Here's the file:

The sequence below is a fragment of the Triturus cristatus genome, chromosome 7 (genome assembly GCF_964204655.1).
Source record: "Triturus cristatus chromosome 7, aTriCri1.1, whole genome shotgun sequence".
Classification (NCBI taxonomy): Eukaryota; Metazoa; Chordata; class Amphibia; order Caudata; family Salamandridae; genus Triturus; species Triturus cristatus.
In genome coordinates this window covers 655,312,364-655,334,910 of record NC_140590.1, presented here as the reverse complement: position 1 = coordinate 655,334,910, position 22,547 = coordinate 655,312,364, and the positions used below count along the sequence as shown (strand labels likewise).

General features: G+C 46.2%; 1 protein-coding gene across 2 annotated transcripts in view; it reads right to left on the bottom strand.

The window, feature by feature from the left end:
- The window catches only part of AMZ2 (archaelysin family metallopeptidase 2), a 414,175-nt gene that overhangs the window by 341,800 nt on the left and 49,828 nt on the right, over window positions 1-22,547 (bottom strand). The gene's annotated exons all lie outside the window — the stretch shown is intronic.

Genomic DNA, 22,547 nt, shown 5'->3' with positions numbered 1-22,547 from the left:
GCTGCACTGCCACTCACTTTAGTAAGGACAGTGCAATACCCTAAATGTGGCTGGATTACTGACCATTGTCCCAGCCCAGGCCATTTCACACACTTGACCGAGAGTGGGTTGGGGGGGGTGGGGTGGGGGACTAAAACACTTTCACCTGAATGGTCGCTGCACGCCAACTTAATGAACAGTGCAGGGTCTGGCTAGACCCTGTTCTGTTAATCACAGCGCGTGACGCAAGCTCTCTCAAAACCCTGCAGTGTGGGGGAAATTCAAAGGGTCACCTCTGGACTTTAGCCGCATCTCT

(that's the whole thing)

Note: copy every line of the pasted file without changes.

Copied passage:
The sequence below is a fragment of the Triturus cristatus genome, chromosome 7 (genome assembly GCF_964204655.1).
Source record: "Triturus cristatus chromosome 7, aTriCri1.1, whole genome shotgun sequence".
Classification (NCBI taxonomy): Eukaryota; Metazoa; Chordata; class Amphibia; order Caudata; family Salamandridae; genus Triturus; species Triturus cristatus.
In genome coordinates this window covers 655,312,364-655,334,910 of record NC_140590.1, presented here as the reverse complement: position 1 = coordinate 655,334,910, position 22,547 = coordinate 655,312,364, and the positions used below count along the sequence as shown (strand labels likewise).

General features: G+C 46.2%; 1 protein-coding gene across 2 annotated transcripts in view; it reads right to left on the bottom strand.

The window, feature by feature from the left end:
- The window catches only part of AMZ2 (archaelysin family metallopeptidase 2), a 414,175-nt gene that overhangs the window by 341,800 nt on the left and 49,828 nt on the right, over window positions 1-22,547 (bottom strand). The gene's annotated exons all lie outside the window — the stretch shown is intronic.

Genomic DNA, 22,547 nt, shown 5'->3' with positions numbered 1-22,547 from the left:
GCTGCACTGCCACTCACTTTAGTAAGGACAGTGCAATACCCTAAATGTGGCTGGATTACTGACCATTGTCCCAGCCCAGGCCATTTCACACACTTGACCGAGAGTGGGTTGGGGGGGGTGGGGTGGGGGACTAAAACACTTTCACCTGAATGGTCGCTGCACGCCAACTTAATGAACAGTGCAGGGTCTGGCTAGACCCTGTTCTGTTAATCACAGCGCGTGACGCAAGCTCTCTCAAAACCCTGCAGTGTGGGGGAAATTCAAAGGGTCACCTCTGGACTTTAGCCGCATCTCT